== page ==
After the war, a lot of those guns spread around the world. In Afghanistan, I had plenty of Yugoslav AKs with names carved in them.

Many security contractors in Kabul were from Bosnia and Herzegovina, veterans of Yugoslav wars. I had so many guns with names carved in them, that if I tried, I could give every other contractor a gun that had his exact name carved into wooden parts.

Many Yugoslav AKs had names or symbols carved on them. This M70AB1 carried the name of its former owner all the way to Afghanistan.

But despite the war and crisis, weapon development at the Zastava factory did not stop. In 1992, the factory started production of the M92, a short-barrel AK rifle resembling the Soviet AKS 74U. It is based on the Zastava M85 chambered in 5.56×45.

The same year when M92 went into production, Yugoslavia was sanctioned and the export of armaments nearly stopped. Only after the election of 2000, when President Milosević was voted out of office and sent to the Hague tribunal, exports of Yugoslav AKs continued.

M92 was exported to multiple countries, including the US, where this rifle is known as ZPAP92. I was first introduced to this gun in Afghanistan. Those Yugoslav AKs were in really high demand for two reasons.

M92 with unfolded stock

First, the M92s were the newest AK rifles we had. Afghanistan, besides other things, is like a giant open-air Kalashnikov museum. But most of the stuff you see there is quite old, and getting brand-new guns is tricky. M92s were given to the “more important” contractors.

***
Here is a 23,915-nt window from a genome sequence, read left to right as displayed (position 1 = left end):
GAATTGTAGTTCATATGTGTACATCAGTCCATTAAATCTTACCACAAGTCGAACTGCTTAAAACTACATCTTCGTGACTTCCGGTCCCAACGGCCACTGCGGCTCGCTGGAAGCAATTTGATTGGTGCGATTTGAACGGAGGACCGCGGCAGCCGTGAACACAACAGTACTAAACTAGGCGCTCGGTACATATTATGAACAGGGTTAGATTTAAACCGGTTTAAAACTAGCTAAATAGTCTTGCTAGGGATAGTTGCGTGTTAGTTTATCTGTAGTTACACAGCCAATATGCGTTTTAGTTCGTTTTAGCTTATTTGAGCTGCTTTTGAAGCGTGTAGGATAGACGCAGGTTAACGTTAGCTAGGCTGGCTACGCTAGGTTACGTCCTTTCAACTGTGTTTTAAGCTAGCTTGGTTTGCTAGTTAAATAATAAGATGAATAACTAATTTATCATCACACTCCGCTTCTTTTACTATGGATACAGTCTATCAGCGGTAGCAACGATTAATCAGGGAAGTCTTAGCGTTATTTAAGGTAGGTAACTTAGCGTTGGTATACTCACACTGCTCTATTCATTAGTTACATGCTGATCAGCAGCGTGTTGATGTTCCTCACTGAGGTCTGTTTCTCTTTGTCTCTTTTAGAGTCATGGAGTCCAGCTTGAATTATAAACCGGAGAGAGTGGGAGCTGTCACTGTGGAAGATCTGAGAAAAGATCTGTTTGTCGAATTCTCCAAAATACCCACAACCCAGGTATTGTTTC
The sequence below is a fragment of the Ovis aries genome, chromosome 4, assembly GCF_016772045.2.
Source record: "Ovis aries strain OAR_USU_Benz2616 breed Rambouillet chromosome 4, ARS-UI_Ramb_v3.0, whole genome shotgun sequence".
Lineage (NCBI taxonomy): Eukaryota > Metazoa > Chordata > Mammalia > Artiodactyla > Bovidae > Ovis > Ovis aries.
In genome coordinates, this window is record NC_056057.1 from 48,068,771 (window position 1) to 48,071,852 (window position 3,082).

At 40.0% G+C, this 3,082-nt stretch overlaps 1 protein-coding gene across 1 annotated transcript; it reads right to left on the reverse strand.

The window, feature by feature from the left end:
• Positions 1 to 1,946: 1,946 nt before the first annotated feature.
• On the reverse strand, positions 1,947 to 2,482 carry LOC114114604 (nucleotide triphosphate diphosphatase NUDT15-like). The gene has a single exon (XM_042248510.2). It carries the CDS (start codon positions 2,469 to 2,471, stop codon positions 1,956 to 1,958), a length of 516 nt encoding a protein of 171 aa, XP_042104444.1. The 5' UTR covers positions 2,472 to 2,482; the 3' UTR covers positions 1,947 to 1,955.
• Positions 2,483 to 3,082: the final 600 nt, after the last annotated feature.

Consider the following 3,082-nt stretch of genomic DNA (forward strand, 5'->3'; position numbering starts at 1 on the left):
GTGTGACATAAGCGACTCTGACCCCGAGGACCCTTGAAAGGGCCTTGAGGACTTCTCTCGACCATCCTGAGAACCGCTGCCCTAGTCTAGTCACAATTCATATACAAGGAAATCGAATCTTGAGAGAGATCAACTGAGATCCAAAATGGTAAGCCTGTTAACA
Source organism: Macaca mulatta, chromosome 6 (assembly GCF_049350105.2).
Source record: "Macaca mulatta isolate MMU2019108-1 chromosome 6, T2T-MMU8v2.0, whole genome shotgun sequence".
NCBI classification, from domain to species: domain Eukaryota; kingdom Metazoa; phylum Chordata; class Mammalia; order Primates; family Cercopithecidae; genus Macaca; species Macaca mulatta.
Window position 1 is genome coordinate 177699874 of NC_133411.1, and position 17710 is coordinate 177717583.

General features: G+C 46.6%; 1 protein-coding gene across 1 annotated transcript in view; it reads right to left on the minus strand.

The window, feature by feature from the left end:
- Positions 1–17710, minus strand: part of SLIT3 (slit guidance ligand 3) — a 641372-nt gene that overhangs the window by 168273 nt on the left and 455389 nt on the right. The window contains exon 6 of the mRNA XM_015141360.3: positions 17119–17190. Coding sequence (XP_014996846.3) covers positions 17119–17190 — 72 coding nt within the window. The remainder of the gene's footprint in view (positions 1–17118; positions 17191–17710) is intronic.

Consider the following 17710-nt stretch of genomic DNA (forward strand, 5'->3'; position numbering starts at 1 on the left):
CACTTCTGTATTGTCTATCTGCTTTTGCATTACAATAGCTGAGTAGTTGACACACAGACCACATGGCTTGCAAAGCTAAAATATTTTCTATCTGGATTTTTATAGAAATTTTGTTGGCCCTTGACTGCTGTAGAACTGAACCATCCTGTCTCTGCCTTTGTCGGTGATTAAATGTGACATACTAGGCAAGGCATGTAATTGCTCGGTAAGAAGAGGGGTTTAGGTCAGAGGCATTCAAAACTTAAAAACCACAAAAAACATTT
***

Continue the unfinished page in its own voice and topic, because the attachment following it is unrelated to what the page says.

For example, in an embassy, you would have three different units protecting the facility. The first line of defense was the Afghans outside the main compound who used various old AKs. The second line of defense is Gurkha contractors from Nepal and India that used M92s. The last line of defense was the contractors from the country the embassy represented. They generally used some AR-variants, since that is what they had back in the military days.

The second reason the M92 was popular is the size. In some remote regions, walking around with a rifle is asking for trouble. But the M92 fits in a backpack, and you can walk around with it without attracting too much attention. That is why many security units who worked in provinces outside of Kabul always asked me to get them M92.

With the folding stock, the M92 easily fits in a backpack

In the next part of the article, I will talk about my experience with modern Serbian AKs that I encountered in Somalia and Pakistan.